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How Female Super Eagles Fans Were Deceived Into Prostitution After Russia 2018 World Cup


Young Nigerian women rescued from human traffickers gather in a shelter
Young Nigerian women rescued from human traffickers gather in a shelter

Blessing Obuson from Nigeria, 19, rescued from human traffickers, poses for a portrait in a shelter on the outskirts of Moscow, Russia February 21, 2019. Picture taken February 21, 2019.
Blessing Obuson from Nigeria, 19, rescued from human traffickers, poses for a portrait in a shelter on the outskirts of Moscow, Russia February 21, 2019. Picture taken February 21, 2019.

Momoh Alifat Omotese who was killed in September 2018 in a shelter on the outskirt of Moscow
Momoh Alifat Omotese who was killed in September 2018 in a shelter on the outskirt of Moscow

Young Nigerian women rescued from human traffickers gather in a shelter


“I cried really hard. But what choice did I have?” were the words on 19-year-old Blessing Obuson, a Nigerian ‘Super Eagles fan’, forced into prostitution in Russia.

Another 21-year-old woman said: “They don’t give you food for days, they slap you, they beat you, they spit in your face… It’s like a cage.”

In roughly three months, it’ll make it one full year thousands of fans flew across countries to cheer the Super Eagles as they participated in the World Cup which took place in Russia in June 2018.

However, contrary to expectations, not only are thousands of supposed Super Eagles fans missing, it turned out some members of the Nigerian fan base were sold into prostitution.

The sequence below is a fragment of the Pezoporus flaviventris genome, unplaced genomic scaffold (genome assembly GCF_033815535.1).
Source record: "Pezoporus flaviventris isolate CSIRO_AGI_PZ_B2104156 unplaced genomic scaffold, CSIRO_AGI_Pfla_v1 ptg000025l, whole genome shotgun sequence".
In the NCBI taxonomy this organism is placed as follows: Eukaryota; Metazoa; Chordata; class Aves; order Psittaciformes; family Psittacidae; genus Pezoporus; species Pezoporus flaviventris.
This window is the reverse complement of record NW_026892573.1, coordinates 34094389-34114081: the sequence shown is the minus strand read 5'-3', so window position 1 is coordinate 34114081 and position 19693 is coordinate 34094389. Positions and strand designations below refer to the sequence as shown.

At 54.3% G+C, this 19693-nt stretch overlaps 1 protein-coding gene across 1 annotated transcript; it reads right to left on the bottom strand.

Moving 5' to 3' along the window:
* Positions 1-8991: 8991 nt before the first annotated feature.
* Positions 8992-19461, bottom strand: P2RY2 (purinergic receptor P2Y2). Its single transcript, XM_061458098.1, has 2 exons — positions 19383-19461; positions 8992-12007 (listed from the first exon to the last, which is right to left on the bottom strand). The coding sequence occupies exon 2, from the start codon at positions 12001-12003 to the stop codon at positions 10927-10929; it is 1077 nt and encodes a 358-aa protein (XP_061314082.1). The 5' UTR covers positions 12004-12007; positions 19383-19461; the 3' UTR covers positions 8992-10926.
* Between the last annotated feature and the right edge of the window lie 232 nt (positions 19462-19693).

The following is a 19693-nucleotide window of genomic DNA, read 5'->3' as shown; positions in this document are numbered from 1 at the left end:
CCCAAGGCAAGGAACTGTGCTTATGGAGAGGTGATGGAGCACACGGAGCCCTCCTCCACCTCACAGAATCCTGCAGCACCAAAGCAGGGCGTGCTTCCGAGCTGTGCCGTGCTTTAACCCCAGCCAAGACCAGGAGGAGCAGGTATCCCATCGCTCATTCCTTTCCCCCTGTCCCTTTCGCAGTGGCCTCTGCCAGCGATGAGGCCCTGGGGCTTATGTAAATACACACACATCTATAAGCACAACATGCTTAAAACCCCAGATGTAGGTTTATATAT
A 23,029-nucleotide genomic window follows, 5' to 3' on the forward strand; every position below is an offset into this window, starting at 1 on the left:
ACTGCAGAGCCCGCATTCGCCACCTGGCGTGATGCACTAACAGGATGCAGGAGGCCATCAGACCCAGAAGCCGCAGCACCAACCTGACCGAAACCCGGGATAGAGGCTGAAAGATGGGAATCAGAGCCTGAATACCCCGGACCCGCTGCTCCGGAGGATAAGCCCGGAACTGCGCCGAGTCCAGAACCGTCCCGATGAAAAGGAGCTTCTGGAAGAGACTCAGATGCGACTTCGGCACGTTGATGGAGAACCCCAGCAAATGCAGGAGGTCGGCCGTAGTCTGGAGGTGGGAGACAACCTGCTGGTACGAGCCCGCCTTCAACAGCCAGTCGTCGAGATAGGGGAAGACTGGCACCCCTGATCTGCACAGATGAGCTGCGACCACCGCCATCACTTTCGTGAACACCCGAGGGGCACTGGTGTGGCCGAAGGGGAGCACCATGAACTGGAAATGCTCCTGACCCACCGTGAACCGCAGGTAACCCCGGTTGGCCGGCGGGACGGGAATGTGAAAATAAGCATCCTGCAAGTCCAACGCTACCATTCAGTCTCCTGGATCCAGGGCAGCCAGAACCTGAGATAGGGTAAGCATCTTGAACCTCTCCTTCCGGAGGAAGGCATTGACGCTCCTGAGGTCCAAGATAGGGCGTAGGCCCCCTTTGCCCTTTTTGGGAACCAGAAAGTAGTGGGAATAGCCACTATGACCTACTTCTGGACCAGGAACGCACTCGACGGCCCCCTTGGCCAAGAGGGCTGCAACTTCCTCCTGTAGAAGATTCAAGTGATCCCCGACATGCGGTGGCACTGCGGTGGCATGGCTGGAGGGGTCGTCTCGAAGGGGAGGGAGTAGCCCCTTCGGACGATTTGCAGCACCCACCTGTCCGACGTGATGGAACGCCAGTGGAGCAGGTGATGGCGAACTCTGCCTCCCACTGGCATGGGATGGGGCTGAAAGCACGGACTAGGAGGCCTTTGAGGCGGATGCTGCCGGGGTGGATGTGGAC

One of such victims is 19-year-old Obuson, who went to Russia in the hope of finding a job.

Blessing Obuson from Nigeria, 19, rescued from human traffickers, poses for a portrait in a shelter on the outskirts of Moscow, Russia February 21, 2019. Picture taken February 21, 2019.


According to a report by Reuters, Obuson had nursed dreams of working as a shop assistant to help with her two-year-old daughter and younger siblings resident in Edo State, but she ended up locked up in an apartment in the outskirts of Moscow and forced into becoming a sex slave alongside 11 other Nigerian women.

They were under the strict supervision of a madam, also a Nigerian, who confiscated the passport of the victims and forced them to work to pay off certain debts. In Obuson’s case, she had to work to pay off a debt of $50,000.

Reprieve, however, came the way od Obuson and other victims when she told her story to a client, who spoke English and involved anti-slavery activists, leading to a raid on the apartment.

According to the case, which is still under investigation, a police officer had posed as an interested client willing to buy off Obuson for 2million rubles (around $30,000), which led to the arrest of two Nigerians.

Momoh Alifat Omotese who was killed in September 2018 in a shelter on the outskirt of Moscow


Eight other Nigerian women, between the ages of 16 and 22, also told Reuters how they were victims of violence and also came into the country as Super Eagles’ fans. The fan identity cards grant them access to the country without necessarily needing visas.

According to the Police in Russia, 1,863 Nigerians had not left the country as of January 1, 2019 — six months after they came into the country for the World Cup, and at the time the IDs expired.

In September 2018, 22-year-old Alifat Momoh was said to be the victim of murder by a man who refused to pay for sex.

Kenny Kehindo, an anti-slavery activist who works with non governmental organisations in Moscow, puts the figure of women who came into the country as fans at more than 2,000.

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